Friday, June 24, 2016

The Power of Sentimental Value

Sentimental value can sometimes be worth more than economic value. Having represented family members fighting over family mementos worth little or nothing money-wise, we have come to realize the power of sentimental value.

Nevada, like many other states, allows a person to dispose of his/her tangible personal property by a written list referenced in the person’s will or trust. These lists allow a person to designate individual recipients of certain pieces of tangible personal property. The person can change the list as many times as he/she wants during his/her life. However, we oftentimes find the lists are never completed. In some cases the result is family dissension – often over the most unassuming items.

Sometimes the cure to the potential family discord is simply completing the tangible personal property list that accompanies most wills and trusts. If you have promised a certain piece of tangible personal property to someone and you still wish to leave that property to that person, complete your tangible personal property list accordingly. This can facilitate the administration of your estate or trust when you die and hopefully prevent frivolous lawsuits that consume potential inheritances.

For more information about the tangible personal property list, contact the attorneys at Jeffrey Burr, Ltd.


            

Wednesday, June 22, 2016

Congratulations Jeff Burr on being one of those named Top Attorneys in Mountain States Super Lawyers for 2016 for Estate Planning and Probate.  Jeff has been named since 2007.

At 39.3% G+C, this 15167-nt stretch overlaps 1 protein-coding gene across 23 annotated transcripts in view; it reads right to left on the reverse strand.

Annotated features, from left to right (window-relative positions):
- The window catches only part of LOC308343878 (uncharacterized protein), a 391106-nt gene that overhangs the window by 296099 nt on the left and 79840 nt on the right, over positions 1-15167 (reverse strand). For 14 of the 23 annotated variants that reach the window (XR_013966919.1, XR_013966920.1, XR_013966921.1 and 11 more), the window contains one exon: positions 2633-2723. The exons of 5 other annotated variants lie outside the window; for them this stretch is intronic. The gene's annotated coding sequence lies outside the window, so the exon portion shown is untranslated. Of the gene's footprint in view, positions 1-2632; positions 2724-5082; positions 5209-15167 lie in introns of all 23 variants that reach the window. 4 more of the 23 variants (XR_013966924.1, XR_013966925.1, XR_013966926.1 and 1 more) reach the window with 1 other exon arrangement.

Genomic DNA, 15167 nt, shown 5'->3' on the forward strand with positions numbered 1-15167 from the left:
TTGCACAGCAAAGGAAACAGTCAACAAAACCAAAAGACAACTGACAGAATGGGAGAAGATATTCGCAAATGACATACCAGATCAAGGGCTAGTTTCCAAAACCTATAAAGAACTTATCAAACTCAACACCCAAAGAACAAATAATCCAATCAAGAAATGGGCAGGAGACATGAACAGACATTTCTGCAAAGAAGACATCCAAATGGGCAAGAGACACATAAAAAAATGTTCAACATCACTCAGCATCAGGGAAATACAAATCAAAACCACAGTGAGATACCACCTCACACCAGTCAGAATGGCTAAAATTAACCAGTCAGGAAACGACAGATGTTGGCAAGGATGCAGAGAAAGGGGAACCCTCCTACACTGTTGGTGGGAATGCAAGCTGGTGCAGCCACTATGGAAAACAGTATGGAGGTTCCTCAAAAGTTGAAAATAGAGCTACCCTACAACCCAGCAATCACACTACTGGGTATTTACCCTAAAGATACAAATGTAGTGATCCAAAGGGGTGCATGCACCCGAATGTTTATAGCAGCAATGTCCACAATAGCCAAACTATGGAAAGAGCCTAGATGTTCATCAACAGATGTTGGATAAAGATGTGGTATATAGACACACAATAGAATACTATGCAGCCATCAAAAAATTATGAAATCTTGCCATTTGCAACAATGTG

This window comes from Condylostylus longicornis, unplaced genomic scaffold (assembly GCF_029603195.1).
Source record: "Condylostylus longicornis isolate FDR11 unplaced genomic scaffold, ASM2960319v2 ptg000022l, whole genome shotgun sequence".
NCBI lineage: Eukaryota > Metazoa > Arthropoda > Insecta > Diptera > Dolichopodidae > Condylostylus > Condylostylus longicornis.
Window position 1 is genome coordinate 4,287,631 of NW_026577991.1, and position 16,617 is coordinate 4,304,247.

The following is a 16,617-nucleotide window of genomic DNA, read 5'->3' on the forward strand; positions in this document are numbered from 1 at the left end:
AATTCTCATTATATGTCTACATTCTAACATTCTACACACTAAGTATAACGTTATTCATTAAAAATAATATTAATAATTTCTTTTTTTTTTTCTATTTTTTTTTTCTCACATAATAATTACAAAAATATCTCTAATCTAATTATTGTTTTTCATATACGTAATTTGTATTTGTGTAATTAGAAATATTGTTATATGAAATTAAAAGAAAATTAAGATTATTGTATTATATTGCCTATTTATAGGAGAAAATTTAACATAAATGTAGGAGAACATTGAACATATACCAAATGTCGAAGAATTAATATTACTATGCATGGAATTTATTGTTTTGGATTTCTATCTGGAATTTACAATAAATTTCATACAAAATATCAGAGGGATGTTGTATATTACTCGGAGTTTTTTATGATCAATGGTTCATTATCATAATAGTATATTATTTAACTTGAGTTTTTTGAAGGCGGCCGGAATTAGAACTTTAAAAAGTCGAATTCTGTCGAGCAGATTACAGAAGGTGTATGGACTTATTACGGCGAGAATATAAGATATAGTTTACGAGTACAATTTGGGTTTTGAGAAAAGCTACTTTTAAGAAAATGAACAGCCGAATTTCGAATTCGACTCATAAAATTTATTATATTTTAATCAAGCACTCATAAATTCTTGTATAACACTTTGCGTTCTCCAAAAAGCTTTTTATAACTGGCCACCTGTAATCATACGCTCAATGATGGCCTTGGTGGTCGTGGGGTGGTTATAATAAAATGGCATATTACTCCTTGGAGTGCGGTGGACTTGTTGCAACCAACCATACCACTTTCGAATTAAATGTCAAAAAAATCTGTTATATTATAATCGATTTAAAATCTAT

Tuesday, June 21, 2016

AFRs for July

The Section 7520 rate is 1.8%
July AFRs Annual Semi-annual Quarterly Monthly
are as follows
Short-term 0.71% 0.71% 0.71% 0.71%
Mid-term 1.43% 1.42% 1.42% 1.42%
Long-term 2.18% 2.17% 2.16% 2.16%

Wednesday, June 15, 2016

Dangers of Outright Distributions


Many clients feel that once their children or grandchildren reach a certain age, they will have obtained a financial maturity that will enable those beneficiaries to make good financial decisions and not spend their inheritance in one visit to a casino.  Thus, in many estate plans beneficiaries are entitled to receive their inheritance all at once when they reach a certain age, or to receive portions at certain ages. While a beneficiary at age 25 or 30 may very well be financially mature, there are dangers besides a beneficiary’s propensity to spend money to consider when crafting an estate plan.

When a beneficiary is entitled to an outright distribution, those assets may become subject to more than a beneficiary’s spending habits; a judgment creditor can seize an inheritance to satisfy a claim, a bankruptcy court can seize an inheritance to pay creditors and costs of the bankruptcy proceeding, a divorce court may award some or all of an inheritance to that beneficiary’s soon-to-be ex-spouse, or if the beneficiary fails to create his or her own estate plan and something happens to him or her, the inheritance may become subject to a probate.  If a minor is the beneficiary of an outright distribution, they will receive a check when they are 18, with no limitations in place for how they can spend it.

Rebecca J. Haines. Esq.
To avoid those potential dangers, among others, you can direct through your estate plan documents that a beneficiary’s inheritance be held in trust for their benefit, with distributions to be made in the discretion of the trustee.  By making distributions to a beneficiary discretionary rather than mandatory, the inheritance is protected because the money is not in the beneficiary’s pocket to spend or give away.  Allowing the inheritance to stay in trust will also allow the assets to grow, enabling your beneficiary to receive more than what they were originally entitled to over time.

At JEFFREY BURR, LTD. our attorneys have worked with many clients and their families to determine the best estate plan for the preservation of their legacies and protection of their beneficiaries.  To discuss the best estate plan for your family, contact us today.